Letter ID: 0024
Reference: BL, MS Cotton Galba D X f.51r-v
Citation: DCB/001/HTML/0024/008
Date: After 24 March 159[3]


May it please your good L: yesternight I rxd 2 lettres from you, to wit of the 19 & 24 of Marche, which were both by Sir Francis Vere, who went out of Zeland directly to the campe, & sent mee these lettres from Middelborough hither, & some what in writing astouching his erand, differring the rest till his coming to the Hage. I have had some lettres in like manner from my L. Treasorer, in which the cause of his coming ys but told mee in general & for furder particularities I am referred to his report. And this is the occasyon that before I am acquainted with Sir Francis instructions, & that inwardly and fully I cannot as I would & as your L: doth desire, deliver my opinion concerning the successe. Nevertheles becaus I am uncertaine when to speake with him heere, & I finde at this present an opportunity to write, I will shewe your L: in a worde my private conceate upon that which I knowe, as touching this message: And if his comming to the Count hath some furder secret meaning for the service of her Majesty when I know the depth of yt, I hope to write to better purpose. As yet I am enformed that for the matter of his charge, it doth but tend to this effect, To encourage Count Maurice, to be[[siege]] the Towne of Donkerk, & to make her Majesties excuse, for no[[.]]ing any ayde. To signify to your L: what I think in that beh[[alf it]] would require a declaration, of that which heertofore I have writen in that matter to my L. Thresurer. And for that I am not sure, that it came to your L. knowledge, I have sent heerinclosed the coppie of that lettre: Wheruppon to goe forwarde it may please you to understand, that according to that which was the intended, both heere & in Frise. Count William is departed wth 15 ensignes of Frysons which amount unto the nomber of towardes 3000 to erect a fort uppon the passage between Groeninghen & Linghen, at a place called Wedde about 6 Dutch miles southwest from Groeninghen. It is also said that as many in nomber of the Enemy are marched thitherward with diligence, to defeate him of his purpose. If the Count theruppon shal be forced to retire hee shall also be constrained to parte his men in garrison for the defence of his townes & places wherby hee may be able to send a 1000 or 1500 to the enterprise of Donkerke or other exploit in these quarters. But if he have the time to fortify the passage before the arrival of the enemy, wherof wee are in dout, it is thowght that of necessity he must keepe his strength together for defence of his forte, unles the Enemy drawe backe. fol.51v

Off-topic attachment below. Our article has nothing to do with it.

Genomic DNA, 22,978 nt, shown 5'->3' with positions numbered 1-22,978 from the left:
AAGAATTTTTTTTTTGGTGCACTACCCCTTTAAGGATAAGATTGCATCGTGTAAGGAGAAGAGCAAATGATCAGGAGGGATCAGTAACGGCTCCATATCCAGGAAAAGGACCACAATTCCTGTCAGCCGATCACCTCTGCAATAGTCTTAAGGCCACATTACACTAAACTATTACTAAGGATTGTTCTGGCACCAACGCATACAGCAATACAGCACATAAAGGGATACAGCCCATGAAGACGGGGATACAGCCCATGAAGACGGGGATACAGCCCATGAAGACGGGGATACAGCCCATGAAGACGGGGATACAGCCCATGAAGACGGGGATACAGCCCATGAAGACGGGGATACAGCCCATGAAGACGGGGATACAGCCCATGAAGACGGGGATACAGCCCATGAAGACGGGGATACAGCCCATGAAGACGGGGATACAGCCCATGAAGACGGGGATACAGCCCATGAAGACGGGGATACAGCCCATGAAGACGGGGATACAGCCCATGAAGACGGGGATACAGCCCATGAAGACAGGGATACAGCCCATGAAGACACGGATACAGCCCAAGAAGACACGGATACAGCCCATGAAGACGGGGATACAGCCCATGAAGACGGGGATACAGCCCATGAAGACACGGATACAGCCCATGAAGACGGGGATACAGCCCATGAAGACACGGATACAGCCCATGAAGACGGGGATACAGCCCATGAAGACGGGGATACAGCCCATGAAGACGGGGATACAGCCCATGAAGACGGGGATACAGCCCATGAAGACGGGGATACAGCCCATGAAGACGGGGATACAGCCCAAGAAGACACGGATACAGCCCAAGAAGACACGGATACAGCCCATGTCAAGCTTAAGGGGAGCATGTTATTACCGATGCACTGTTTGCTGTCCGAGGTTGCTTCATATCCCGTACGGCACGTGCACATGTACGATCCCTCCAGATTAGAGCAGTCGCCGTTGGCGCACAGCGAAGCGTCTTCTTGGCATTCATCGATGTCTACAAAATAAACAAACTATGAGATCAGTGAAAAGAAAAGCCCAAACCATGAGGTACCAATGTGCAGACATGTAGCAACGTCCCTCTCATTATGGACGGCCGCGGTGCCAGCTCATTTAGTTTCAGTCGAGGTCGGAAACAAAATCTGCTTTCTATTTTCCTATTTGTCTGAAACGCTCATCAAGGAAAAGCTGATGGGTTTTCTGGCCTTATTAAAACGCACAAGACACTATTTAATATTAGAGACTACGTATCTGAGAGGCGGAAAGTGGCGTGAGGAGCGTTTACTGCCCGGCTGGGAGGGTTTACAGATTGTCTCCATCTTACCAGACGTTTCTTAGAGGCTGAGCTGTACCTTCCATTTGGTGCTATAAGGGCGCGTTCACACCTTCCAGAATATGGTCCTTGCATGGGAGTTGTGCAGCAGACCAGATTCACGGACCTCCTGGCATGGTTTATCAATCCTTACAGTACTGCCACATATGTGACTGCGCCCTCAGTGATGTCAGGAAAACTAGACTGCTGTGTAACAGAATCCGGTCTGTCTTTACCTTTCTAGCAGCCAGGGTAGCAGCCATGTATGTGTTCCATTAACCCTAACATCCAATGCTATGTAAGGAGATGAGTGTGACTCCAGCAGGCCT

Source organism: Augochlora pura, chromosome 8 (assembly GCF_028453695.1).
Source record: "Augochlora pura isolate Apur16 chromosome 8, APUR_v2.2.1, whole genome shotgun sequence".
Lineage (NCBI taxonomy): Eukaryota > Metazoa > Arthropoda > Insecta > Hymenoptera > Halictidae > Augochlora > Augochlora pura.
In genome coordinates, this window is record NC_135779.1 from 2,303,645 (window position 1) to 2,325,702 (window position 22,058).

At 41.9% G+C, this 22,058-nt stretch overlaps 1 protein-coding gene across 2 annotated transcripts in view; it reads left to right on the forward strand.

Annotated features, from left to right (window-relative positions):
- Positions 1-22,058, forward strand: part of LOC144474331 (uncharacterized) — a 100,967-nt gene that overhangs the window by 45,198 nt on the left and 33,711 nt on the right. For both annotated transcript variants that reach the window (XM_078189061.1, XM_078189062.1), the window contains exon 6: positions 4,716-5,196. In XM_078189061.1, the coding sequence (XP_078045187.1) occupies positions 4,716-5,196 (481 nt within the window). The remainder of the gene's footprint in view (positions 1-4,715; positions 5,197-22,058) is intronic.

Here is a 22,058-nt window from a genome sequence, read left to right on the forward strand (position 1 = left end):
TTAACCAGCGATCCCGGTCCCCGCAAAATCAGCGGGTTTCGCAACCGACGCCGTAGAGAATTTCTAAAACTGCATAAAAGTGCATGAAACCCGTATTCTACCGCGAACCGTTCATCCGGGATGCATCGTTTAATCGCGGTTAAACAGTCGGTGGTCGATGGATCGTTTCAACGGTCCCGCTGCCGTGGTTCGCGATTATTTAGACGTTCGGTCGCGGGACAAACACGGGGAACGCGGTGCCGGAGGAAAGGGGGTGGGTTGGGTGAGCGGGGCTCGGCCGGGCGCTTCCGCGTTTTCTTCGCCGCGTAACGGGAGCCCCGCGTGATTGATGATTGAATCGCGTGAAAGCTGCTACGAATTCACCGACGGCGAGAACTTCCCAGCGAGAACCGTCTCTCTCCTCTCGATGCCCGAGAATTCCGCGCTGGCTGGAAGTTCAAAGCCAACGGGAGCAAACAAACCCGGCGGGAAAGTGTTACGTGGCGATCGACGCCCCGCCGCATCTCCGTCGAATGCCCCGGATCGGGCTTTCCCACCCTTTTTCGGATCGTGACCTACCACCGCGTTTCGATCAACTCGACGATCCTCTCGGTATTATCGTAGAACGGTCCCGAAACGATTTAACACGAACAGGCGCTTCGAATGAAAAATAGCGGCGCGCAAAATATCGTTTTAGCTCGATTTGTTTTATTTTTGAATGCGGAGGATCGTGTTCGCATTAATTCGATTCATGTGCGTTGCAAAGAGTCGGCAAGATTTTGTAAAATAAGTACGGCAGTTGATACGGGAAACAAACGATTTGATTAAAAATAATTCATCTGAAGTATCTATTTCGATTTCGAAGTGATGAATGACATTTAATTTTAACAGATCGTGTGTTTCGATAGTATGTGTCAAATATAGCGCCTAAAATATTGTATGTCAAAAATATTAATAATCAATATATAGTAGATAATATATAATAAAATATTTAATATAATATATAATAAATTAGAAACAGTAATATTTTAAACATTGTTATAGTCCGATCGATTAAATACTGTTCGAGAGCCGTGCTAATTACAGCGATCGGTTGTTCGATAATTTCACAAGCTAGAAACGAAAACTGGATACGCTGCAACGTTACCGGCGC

Count Maurice as your L. hath heard is engaged heere greatly [.] of Geertrudenberge: wher his approches were almost finished as [.] daies ago, but by reason of a spring tide, & a Northwest winde, [.] waters therabout were raised so highe, & came so suddainely upon the [.] as divers of the souldiers were drowned in the trenches, & the chiefest [.] these works were cleane overthrowen. By reason of the time which [.] force they must spend, to recover this losse, & because yt should [.] that those within that towne are better stoared of powder & of every [.] els, then Count Maurice made account, yt is like to prove a [.] siege, then it seemed at first we had cause to expect. Wh[.] to come to that which your L: would knowe I suppose by all app[.] that therafter as Count Maurice doth speede in this attempt, they [.] afterwardes happen to consult about Donkerk. And yet to p[.] that they will in good time be maisters of Geertrudenberg, [.] not well comprehend how sufficient they wil bee to beset the to[wne of] Donkerk, except they may be holpen with some power of her Ma[jesty] For unles they be assisted with some thousand out of Friseland, [.] the rest that the state is able to sp[[.]] not passing 6000 foo[te and] 1500 horse, of which they must leav[[e .]] Gertrudenberg bee taken there in garrison. The [[.]] then consydered, & how [.] carefully the Enemy will d[o their]] utmost endevor for preser[ving] of that towne, as by which they have bin & are very singularly [.] I can see but litell likelihoode of the matter going forwarde. [.] I think wil be the speeches of Count Maurice to Sir Francis. f[.] maner I am certaine that (to hope upon the best) he shall [.] no other from him, then a doutfull kinde of answere: as [.] not in his power to make any other: the matter depending [.] States resolution which are neither now together, nor like to [be] shortly for ought that can be learned. Al this notwiths[tanding] I am partly of opinion, if theyr attemptes fall out happely to[.] & in Frise, but chiefly this in Holland, the desire they will [.] to prosecute the victory, & the spetiall affection, that they be[.] Sir Francis Vere, will cause them to growe to some termes with h[er] Majesty for entertaining an Englishe regiment at theyr owne charge [.] to be conducted by Sir Francis, if so be that her Majesty will but ayde them a litell. And this is all of that matter, that I can signify or conjecture, til I talke with Sir Francis, and though it bee not to suche purpose, as your L: would have it, yet I repose so grea[t] a truste in your honorable kindenes, as for all kinde of errors of this quality. I will ever live in hope to have a pardon of course &c.